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OHIO STA'l .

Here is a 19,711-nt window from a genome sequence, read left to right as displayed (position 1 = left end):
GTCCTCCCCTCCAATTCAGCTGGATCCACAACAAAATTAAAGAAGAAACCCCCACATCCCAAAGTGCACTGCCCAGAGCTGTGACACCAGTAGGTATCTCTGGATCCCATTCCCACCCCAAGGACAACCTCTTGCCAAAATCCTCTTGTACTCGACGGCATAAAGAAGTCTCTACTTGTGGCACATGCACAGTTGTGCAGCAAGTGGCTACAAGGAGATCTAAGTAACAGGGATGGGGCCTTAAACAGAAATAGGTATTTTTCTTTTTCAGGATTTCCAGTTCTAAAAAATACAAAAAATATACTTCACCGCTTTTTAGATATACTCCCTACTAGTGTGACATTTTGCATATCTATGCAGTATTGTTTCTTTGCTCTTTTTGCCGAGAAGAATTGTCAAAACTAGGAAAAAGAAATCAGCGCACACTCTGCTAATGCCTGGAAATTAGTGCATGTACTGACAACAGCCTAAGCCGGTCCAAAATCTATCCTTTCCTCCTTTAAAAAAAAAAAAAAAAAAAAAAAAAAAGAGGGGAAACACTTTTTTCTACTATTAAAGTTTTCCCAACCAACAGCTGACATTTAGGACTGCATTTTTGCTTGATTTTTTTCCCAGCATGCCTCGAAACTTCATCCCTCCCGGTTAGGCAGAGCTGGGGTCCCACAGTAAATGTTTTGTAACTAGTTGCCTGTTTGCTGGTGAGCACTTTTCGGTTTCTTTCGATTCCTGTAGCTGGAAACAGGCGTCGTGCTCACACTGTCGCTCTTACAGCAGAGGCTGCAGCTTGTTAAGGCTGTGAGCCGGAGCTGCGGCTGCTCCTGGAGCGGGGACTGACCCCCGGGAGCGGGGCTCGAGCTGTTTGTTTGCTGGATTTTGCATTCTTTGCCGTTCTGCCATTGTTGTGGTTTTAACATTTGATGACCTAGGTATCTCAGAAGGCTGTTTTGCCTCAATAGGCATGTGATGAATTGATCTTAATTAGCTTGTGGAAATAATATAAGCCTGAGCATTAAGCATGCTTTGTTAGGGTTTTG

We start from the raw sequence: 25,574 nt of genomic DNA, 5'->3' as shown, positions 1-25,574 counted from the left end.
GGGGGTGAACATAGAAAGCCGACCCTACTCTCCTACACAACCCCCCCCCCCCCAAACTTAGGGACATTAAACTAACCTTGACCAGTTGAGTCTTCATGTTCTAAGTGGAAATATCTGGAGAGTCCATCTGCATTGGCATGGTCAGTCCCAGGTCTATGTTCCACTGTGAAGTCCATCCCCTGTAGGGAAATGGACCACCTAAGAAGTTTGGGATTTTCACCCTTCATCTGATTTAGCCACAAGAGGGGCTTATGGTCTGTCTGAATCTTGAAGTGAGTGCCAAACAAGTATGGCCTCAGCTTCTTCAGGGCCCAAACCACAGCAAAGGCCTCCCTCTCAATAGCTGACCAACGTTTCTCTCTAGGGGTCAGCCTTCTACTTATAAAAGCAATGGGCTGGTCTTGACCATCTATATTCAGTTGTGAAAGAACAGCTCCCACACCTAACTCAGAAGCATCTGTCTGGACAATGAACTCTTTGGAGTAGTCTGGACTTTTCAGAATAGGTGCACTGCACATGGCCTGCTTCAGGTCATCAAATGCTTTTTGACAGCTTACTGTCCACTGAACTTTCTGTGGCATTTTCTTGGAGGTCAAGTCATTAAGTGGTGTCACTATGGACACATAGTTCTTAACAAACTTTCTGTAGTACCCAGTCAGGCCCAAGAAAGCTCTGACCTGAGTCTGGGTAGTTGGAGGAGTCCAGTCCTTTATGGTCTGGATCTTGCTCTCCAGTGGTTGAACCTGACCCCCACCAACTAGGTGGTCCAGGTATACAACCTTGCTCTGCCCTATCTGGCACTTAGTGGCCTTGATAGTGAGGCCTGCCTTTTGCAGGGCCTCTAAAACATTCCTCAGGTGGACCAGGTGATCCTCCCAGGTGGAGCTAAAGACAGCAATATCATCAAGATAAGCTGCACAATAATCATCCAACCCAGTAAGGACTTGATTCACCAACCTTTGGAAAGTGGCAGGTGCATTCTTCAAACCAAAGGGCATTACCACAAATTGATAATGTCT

UNIVERSITY APR 2 3 1921 iUBRARY H H SHI 1 HHHh H H B lH Hril Tl issmsil H 1 NO. 168. R. R. Workers Lose National Agreements! U. S. Board Denies Retention of National Working Agree, ments and Substitutes 16 Principles for Basis of Conferences of Men and Individual Roads. CLEVELAND, OHIO, SA RDAY, APRIL 23, 1921. PRICE FIVE CENTS. Following a somewhat similar line of action to that of the British gov ernment in its return of the mines to the private control of the owners, the U. S. Railroad Labor Board has abrogated the national agreements between the workers and the owners of the roads. The date set for the expiration of the agreements is July 1. Whether the plans of the Board will result in the Millenium con templated remains to be' seen. The negotiations of the mien and owners before the Board which have con tinued since the roads were returned to private control March 1, 1920 have resulted in this significant ac tion of. the Board. The workers' win nings in the negotiations consist to date only of the wage award. In the matter of the retention of the na tional working agreements for which the workers and counsel have labored unremittingly, they have lost. The railroad owners have won the stra tegic point of dealing individually with the unions upon a basis of "16 principles" to which they cannot be greatly opposed. Of the 16 principles, several deal with "honest service", the "sDirit of co-operation", "economic operation", the "maintenance of discipline" etc., etc., all of which is conducive to a smothly running, profit creating machine for the owners. .About all that the owners could desire in "good" employees is contained in these 16"principles". Will the workers accept them in fact? Can they accept them? Will the class interests of millions of workers on the railroads permit them under these 16 principles to continue any length of time to work and render profits to the owners? That is the question which time will ans wer. In view of what is going on in the world pf work, it can be said that sooner or later the 16 principles will be reduced to a slogan "Work ers' Control". We shall see. WORKERS COUNCIL DEMANDS UN EMPLOYMENT RELIEF. Philadelphia, Pa., April 7, 1921. To the Editor: The Soldiers, Sailors and Workers Council of Philadelphia, having ad opted the enclosed resolution, is for warding it to the unions of the Country so that it may be acted upon unitedly by all the workers. It is also being sent to all the work ing class papers in the country so that it may receive publicity and im- Dllo Ineserfous unemployment situation and the desperate condi tion of those out of work and their families, who are actually facing starvation, we feel that this unem ployment wage is of paramount im portance. Workers of other Coun tries have already acted and are now being paid by their governments when not working. If we workers of America do not also unite and act, the capitalists will us the million? of hungry unemployed to eri'sh our organizations and force upon us an unlivable wage. We ask that you publish this re solution, and the letter if you wish, with the request that any unions acting upon the resolution will at once r , 'tfy I'h' undersigned. Fraternally, L. W. BELZ, Corresponding Secretary, Workers, Soldiers and Sailors Council 3051 N. 9th St., Philn., Pa. RESOLUTION "WHEREAS, we workers gave our support to the late war, only due to the fact that we sincerely believed, as the Government then stated, that the war was being fought for demo cracy, and the betterment of our con dition as workers; "AND WHEREAS, instead of the betterment of our conditions, we workers Who' fctigfct - the war and produced in order that it might be brought to a successful end, are now brought to .the condition where we can hardly buy our daily bread due to the fact that the employers have seen fit to -throw us unemployed into the streets, and have cut thewages of those few whom they still allow to work; "AND WHEREAS the State has h Mffe jm I "I l LIBERTY 'INCARCERATING' THE WORLD! Organizing the Left Wing of Labor By C. P. JACKSON. The history of the left wing in the Labor movement of America is a vivid. picture of failure, discourage ment and dispalr. To-day, Labor is helpless, its influence nil. The vicious servile leadership of the 'A. F. of L. reduces the working class in the United States to impotence and in action. Capitalist dominion apparent ly is as solid as the rock of Gibral tar. This situation is by no means due to the absence of revolutionary element in the ranks of Labor; for, done nothing to alleviate the condi-; unquestionably, there are at least 3,- tion of the unemployed, but on the other hand has used the forces of the State to protect the interests of the employers of labor in their attempt to crush the organizations of the workers; "WE WORKERS, in meeting as sembled, therefore demand that the Congress of the United States pass such a law as will fix a tax upon all employers of labor, such as will raise a sufficient sum to pay to every unemployed worker in the United States Ten Dollars a week." What's the Matter With Your Job? Have you got a job? If not, why not? Are you one of the five million out of work? Do you belong to the big Army of the Unemployed, which is grow ing every day? Have you a wife and children, and all of you hungry? Isnt something wrong when 5, 000,000 working people can be kicked into the streets and left to starve or beg? During the war, they had plenty of work for us. They had us shoot ing men or making ammunition and guns to shoot them with. We made BILLIONS OF PROFIT FOR THE BOSSES while the war was on. So they let us work. But when the war enme to an end, the work stopped. There weren't any for eign markets for our goods. And American workers esn't buy back everything they produce, with the wages they earn. The rest is the profit of the bosses. So we were laid off. Thy told us the boys were kil led in Europe so that we would al ways have "democracy and prosperi ty." Now we're getting that prosperity tramping the streets, looking for work I There's no use jroing to another town. Wherever you go, you see the sign: NO HELP WANTED 1 That means US! They want a big army of unem ployed, so they con reduce wages and lengthen the hours of those still on the job. They want to use us as SCABS when there is a strike. The best they can give us now are soup .kitchens, bread lines, cast off clothing and Salvation Army barracks to sleep in! With a job nowhere in sight! That's OUR share in the war profits? Of course, the bosses don't care. The government doesn't care. Why should they? They say it isn't their business to take care of us. IT'S UP TO US TO MAKE IT THEIR BUSINESS! , Five million of us certainly ought to know what to do. WE WANT WORK. LET US DE MAND WORK! Let us demsnd.thst the shops be opened. Then we can have work. Let us demand that working hours be shortened, with no lowering of wage. Then all the unemployed can get a Job. - Let us demand that the govern ment pay the unemployed worker s decent living wage. The unemployed of England and Germany forced 'their governments to grant them an (Continued on page 4.) 000,000 people in sympathy with the idea of the abolition of the capitalist system. There are at least 300,000 determined for the overthrow of capitalism. The proportion of rebel lious workers is far greater than the influence they exert upon the ac tual affairs of the country. This condition in the Labor rrtove; ment is due to various important facts in the Labor history of this country. The main reason, however, is ths unrealistic and foolish tactics employed by the class-conscious mili tants toward the working class, and especially toward organized Labor. It is almost an axiom for American radicals to withdraw or refuse to participate in the work of conser vative unions. It is their practice to build new unions on the basis of "pure theory and according to ap proved blue prints." Whenever they actually do participate and agitate within the conservative unions, they do so as individuals, without or ganizing themselves on a local, in dustrial or national scale. Gompers and Co.'s machine, being a well cen tralized organism and operating on a large scale, could easily dispose of all these attempts. As a result, we have a bagful! of independent unions, usually the product or reorganiza tions, splits and expulsions from the unions by ths Labor fakers. We have the militants of industrial unionism! the I. W. W. and others, segregated in self-sufficient "pure" industrial unions etc. They have foolishly Vemoved themselves from all possibility of influencing the con servative laboring masses, when they have left to the guidance and direc tion of the Labor fakers, o be dealt with as the fakers please. As a con sequence, we find, that, although to day there is evory reason why unions should have become more militant organizations, capable of vigorous action in protecting their interests, organised Labor in ths United States, under ths leadership of ths A. F. of his domain is firopre danger than"' dftterferfoir-ttte outs L., is among the weakest in the world. Gompers, consequently, may well be satisfied, since trouble inside v iftmnrn dancprnus outside. Nothing could better characterize the falsity of the position taken by the militants toward the labor union question than the following state ment by Losovsky, Secretary of the International Council of Red Trade and Industrial Unions. "The representatives of the I. W. W. held the opinion that the Amer ican Federation of Labor was an in vincible fortress. The only thing to do was to abandon it and set up a separate organization outside of it. They further asserted that the re actionary character of the American Federation of Labor was bound up with its very structure, and to think of fighting the treacherous policy of Gompers inside the unions was a Utopia. All this evidence of tha in vincibility of the trade union bureau cracy created a curious impression. On the one hand, these comrades were preparing to bring about a social revolution in their country; i. e., they calculated on overthrowing the powerful American capitalist class with its excellently organized State apparatus, and in its place to set up the power of the working class and, on the other hand, they speak of Gompers with such holy horror as if to drive Gompers and the other traritors out of the trade unions was a much more difficult task than overthrowing the mighty capitalist class of America. The American comrades were clearly il logical, for it is ridculous to think that it is possible to bring about a social revolution in Western Europe without or in spite of the . trade unions. To leave the unions and to set up small independent unions is an evidence of weakness, it is a policy of despair, and, more than that, it shows lack of faith in the working class." It is interesting to note with what vigor Lenin denounces such tactics. "It is this absurd "theory" of no participation by the Communists in reactionary trade unions that de monstrates most clearly how light mindedly these 'Left' Communists regard the question of Influence over the 'masses'; how they contradict their own complaints about the 'mas ses.' To help tho 'masses' and to gain their sympathy, confidence and support, one must brave all diffi culties, attacks, insults and persecu tions at the hands of the bureau crats fwho, being opportunists and social-chauvinists, are, in most cases, directly pr indirectly connected with the bourgeoisie and the police), and to work, by every possible means, whewvev the awaee .are to be found.' Great sacrifices must be mads, great obstacles be overcome, in order to carry on agitation and propaganda systematically, stubbornly, persist ently and patiently in all institutions, societies and associations where pro letarians or semi-proletarians gather. "A greater lack of sense and more harm to the revolution than this at titude of the 'Left' revolutionaries cannot be imagined. , Why, if we in Russia, after two and a half years of incredible victories over the Rus sian bourgeoisie and the Entente, had demanded that entrance into the Trade Unions must be conditional upon the 'acceptance of the dictator ship,' we should have committed a stupid act, impaired our influence (Continued on ipalgc 3.) Political Heresy and Workers Defense. By EDGAR OWENS. Fifteen months have passed since the "red raids" fifteen months wherein the mask of hypocricy has been stripped from the face of Cap italist Society and exposed it, a ruthless, vindictive monster of bared fang and unsheated claw. Political heresy is the crime of crimes and he who questions the sacredness of the Established Order does so at his peril. ESPIONAGE PROSECUTIONS. The Espionage Act was passed as emergency war-time legislation. Its ostensible purpose was to discourage the activities of enemy agents. But in its application it has teeth only for the militant workers. A survey of Espionage prosecutions reveals the fact that the spokesmen of the work ing class men and women who r? fused to close their eyes to the facts of the class struggle in war as in 'peace" were about the only ones against whom its power was levied. CRIMINAL SYNDICALISM. The Espionage Act is emergency war-time legislation. With the com ing of the "peace" it automatically ceased to exist. But that does not mean that government loses its op pressivness. ' The form is merely changed; the substance remains. For, taking advantage of the war-time hysteria, state after state enacted so-called Criminal Syndicalist laws. And these laws are permanent. They are designed to accomplish in "peace" what the Espionage Act accomplished in war. And under these state laws the prosecutions continue with un abated vindictiveness. In California Reed and Ragsdale go to trial May 15th charged with being Communists. Others have al ready been pronounced guilty there for the ' same "crirll". In Southern Illinois Hewlett and Carr will be tried early this spring. The big Chi cago Communist case in which twen ty men were found guilty for "con PASSAGE TO RUS SIA STOPPED. New York, April 14. An amusing condition has resulted here in con nection with the recent decision of the Russian Soviet Government not to allow any person from America to enter Soviet Russia whose pass port has not been vised by the Soviet representatives in the United States. The representative of Latvia in the United States, John J. Kalnin, in formed the Immigration Commission er today that the government of Lat via, which had previously been per mitting persons to pass through his territory to Soviet Russia, had agreed with the Soviet Government not to do so in future, as the Soviet Gov ernment has stated it would refuse to allow them to enter. The position taken by the Soviet Government, it was explained, was that, bs the United States refused to recognize it, the Soviet Govern ment also exercised its privilege of not recognizing the right of persons traveling from America to enter its territories without the proper cre dentials. This means that, unless the United States perrrtlts Soviet Rus sian consuls to exercise their func tions here and that' would be equi valent to recognition no one can leave for Russia frith any hope of getting there. Hi is has alresdy held up the departure of 35 deportees whom the authorities were just ready to ship. BRITISH MINERS' STRIKE-WHAT ITS ABOUT. "Nationalization", that's what the Miners' strike in Britain means. It s the latest step in the long fight of the miners for a new system of ownership of one of the basic in dustries. What do British miners mean by "nationalization"? They mean this according to Frank Hodges, miners' leader: The basis of the miners' whole scheme rests on our demand that the mines as well as the minerals must be national property, public property. The coal and the mines must be na tional assets, but the government must by no means operate the mines or have the controlling voice in de termining production or controlling the industry." The miners have planned a Na tional Mining Council, half of whose members would be appointed from the Miners' Federation. The other half would be comprised of technical and commercial experts, and mem bers of Parliament representing tho public. The Federation proposes 15 district councils, operating under the supervision and in .conformity with the policy of the national council to carry out policies determined upon. Pit and colliery committees would deal with local problems and work ing conditions. It is thru these com mittees that the mass of the work ers would find expression. While the matter of wages is up for settlement, the main issue hinges upon the question of instituting this system of mine ownership and con trol for the present one of private ownership." The decision of the government to release the mines to the control of the private owners precipated the present war. The miners have accepted the gov ernment's challenge knowing that to take the step now from government, control to nationalisation is a far shorter one than from private oon- tcBSkBLI 'SI sssssssb spiring to advocate the overthrpw of ranrintr from one to five years wttTr W toatofc- go to the Supreme Court on appeal in August. In New York, Larkin, Gitlow, Winitsky, Ruthenberg and Ferguson, all splendid types of mili tant working class spokemen, are in prison under sentence of from five wwn -r- .1. r Vi to ten years, rne cases oi jacs bar ney and J. O. Bentallaro pending before the Federal Appelate Court. Thus from coast to coast, the slimy trail of a monster Capitalism is strewn with class war victims. DEPORTATION. Arrest of "alien" workers goes on constantly. The ferocity that marked the discredited Palmer method is no longer employed. The rounding up like wild beasts of thousands 'of men and women whose arcnt indicated them to be foreigners was too crude to get away with. The appearance of persecution must be avoided. Now the arrests are made in the less spec tacular way of one or two at a time This does not attract so much atten tion and can therefore be made more effective. WHAT CAN BE DONE. The class struggle has been taken to the courts. Our comrades must be furnished with an adequate defense, Cases under conviction must be ap pealed. Where we are able to furnish a proper defense more than 90 of the deportation cases are dismissed. There is urgent need for relief of families of class war victims. This is the workers' fight. The workers must see it through. The workers The miners are not demanding So cialism, Communism, but only a mo dified form of Capitalism the ca pitalist State would still exist. TRIPLE ALLIANCE WEAKENS. The strike of the Triple Alliance hi support of the miners which was scheduled to take place last Friday has been recalled. Last moment con ferences of the leaders decided to not call out the railroaders and transport workers. Reports show great dissatisfaction among the rank and file for this action. A resolution adopted by 8,000 rail road workers at Cardiff repudiates the leaders' actions in failing to sup port the miners in a show down with the government. The resolution de mands a delegate conference of all parties of the Triple Alliance and all other unions which are prepared to take independent action to for mulate a strike policy to be put into effect without fail. must Mot desert their comrades. Let you who read this place a dol lar bill in an envelope and send it to the NATIONAL DEFENSE COM MITTEE. If you can spare more send it on. Your imprisoned comrades look to you for help in this, their day of need. Make remittances to Edgar Owens, Sec'y Treasurer, and mail to The National Defense Committee Room 303, 166 W. Washington Str. Chicago, Illinois. VERY SPECIAL "MAY 1st" EDITION APRIL 30. ORDER NOW lc per copy. The Open Shop-Modern Return to Slavery . ROBERT MINOR. Cartoonist, Writer and World Traveler WILL SPEAK AT REMENEYS HALL WOODLAND AND E. 55th ST., CLEVELAND, O. APRIL. 26, 8 F. M. Admission free An "Open Shop Drive" is now going on in the United States for the purpose of destroying Labor Unions and reducing workers snd their families to poverty and helplessness. The araaxing system of strike breakers, spies and provocstors maintained by employers In fsetories snd in unions will be exposed, by the speaker. Unemploy ment, labor-bsiting, union-bresking snd wage-cutting as a result of the World War! Why the great bsnkers of New York blocked trade with Russis, threw the conntry into unemployment and started the Open Shop Drive to bresk the labor Unions! IF YOU WANT TO KNOW, COME! MINOR WILL SPEAK AT AKRON, APRIL 17th st CARPEN TER'S HALL, 44 E. MARKET tnd CANTON APRIL 28th AT CAN TON MUSIC HALL. . Auspices NATIONAL DEFENSE COMMITTEE. 0 1 'lllHflli i ii slBBlrlBrV Ln -J